Smart grid technologies help to make utilities sector activities more transparent and competitive. Some of the applications of AI and machine learning in smart grids include: 

  • Agility and resilience: When renewable energy is generated by new partners like cooperatives and prosumers, it is often intermittent and variable. Sensors and automation can be used to identify parts of the grid that are vulnerable and respond with automated rerouting – storing surplus energy during peak generation times and rerouting it during gaps in the flow.
  • More precise forecasting: The utilities sector faces widespread price variability due to changes in consumption. Predictive analytics models can be used to more reliably predict power loads and renewable energy generation. By combining data from advanced metering infrastructure (AMI) with AI, predictions are more accurate than traditional approaches.
  • More sophisticated outage alerts: The network of sensors, meters, and actuators in a smart grid can give a “last gasp” short signal transmission, including time and date, to indicate a loss in power due to partial or complete outages. In addition, the predictive capabilities of AI and the real-time data of smart meters can notify operators of outages right before they happen. These systems can even differentiate between individual, street, and zonal outages.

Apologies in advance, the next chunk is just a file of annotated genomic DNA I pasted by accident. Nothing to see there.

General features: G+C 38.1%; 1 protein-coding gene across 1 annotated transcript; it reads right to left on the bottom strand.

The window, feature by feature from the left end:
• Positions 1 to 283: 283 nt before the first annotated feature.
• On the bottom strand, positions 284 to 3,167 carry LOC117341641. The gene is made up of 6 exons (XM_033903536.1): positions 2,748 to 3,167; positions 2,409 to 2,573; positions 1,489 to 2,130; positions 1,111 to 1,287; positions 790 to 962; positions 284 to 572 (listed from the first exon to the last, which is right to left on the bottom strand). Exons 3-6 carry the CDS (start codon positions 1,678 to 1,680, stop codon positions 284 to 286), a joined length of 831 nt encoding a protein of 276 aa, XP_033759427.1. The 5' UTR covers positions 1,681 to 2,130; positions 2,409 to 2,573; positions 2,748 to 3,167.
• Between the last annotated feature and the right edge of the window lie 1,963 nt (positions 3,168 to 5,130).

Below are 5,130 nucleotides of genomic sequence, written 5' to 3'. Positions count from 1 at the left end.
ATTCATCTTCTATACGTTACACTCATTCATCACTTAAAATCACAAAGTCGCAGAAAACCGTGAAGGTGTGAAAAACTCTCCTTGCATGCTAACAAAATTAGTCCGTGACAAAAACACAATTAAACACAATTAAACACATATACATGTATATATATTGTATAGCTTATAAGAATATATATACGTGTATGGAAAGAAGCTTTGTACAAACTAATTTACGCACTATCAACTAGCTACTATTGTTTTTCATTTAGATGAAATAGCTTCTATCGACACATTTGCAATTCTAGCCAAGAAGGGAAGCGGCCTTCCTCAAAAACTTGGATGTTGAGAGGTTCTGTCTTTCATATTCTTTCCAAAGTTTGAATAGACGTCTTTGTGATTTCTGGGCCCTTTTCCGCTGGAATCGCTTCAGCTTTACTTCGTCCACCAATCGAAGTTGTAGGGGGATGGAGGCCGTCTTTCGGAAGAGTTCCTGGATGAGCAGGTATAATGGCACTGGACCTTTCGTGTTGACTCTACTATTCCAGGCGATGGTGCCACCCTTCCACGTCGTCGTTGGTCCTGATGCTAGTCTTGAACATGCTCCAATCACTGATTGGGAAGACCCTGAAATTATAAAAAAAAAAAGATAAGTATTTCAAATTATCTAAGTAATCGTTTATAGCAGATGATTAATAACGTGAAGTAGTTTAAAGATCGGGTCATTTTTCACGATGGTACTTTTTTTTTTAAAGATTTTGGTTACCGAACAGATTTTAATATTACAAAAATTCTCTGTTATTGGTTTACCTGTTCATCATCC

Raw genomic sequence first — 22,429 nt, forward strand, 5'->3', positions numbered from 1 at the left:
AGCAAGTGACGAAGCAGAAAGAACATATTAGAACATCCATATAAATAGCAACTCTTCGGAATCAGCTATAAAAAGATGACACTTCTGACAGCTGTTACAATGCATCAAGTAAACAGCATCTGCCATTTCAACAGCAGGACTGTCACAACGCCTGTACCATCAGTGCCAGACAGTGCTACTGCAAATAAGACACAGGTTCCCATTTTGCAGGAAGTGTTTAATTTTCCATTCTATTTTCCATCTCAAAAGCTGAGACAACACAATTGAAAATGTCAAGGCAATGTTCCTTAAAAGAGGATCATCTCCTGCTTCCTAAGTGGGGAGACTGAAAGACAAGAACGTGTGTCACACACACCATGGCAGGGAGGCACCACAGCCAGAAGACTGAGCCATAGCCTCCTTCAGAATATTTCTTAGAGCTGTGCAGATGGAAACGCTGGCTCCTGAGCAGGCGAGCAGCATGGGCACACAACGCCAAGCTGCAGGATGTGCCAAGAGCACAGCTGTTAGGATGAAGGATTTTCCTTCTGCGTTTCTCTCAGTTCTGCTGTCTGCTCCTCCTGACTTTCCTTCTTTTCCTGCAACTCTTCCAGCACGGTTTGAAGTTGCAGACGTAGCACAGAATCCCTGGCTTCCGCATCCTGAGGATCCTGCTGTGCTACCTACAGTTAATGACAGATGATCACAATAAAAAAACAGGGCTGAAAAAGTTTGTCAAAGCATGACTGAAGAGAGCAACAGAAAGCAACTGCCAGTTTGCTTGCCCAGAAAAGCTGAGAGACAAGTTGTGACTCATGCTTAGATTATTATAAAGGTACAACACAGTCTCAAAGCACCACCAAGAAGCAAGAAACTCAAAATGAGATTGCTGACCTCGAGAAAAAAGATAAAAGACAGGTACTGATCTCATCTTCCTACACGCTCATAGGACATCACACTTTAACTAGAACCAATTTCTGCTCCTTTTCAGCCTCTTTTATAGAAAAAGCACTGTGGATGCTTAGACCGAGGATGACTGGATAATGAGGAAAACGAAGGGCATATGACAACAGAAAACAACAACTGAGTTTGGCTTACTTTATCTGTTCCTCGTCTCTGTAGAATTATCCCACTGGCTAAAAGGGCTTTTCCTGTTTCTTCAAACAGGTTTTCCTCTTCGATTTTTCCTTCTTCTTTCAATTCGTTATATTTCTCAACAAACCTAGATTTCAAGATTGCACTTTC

• Optimised power yield: The use of AI-powered sensor networks in generation stages can also be used to optimise power output. In a similar way, solar energy also benefits from AI tools to increase productivity by predicting solar radiation.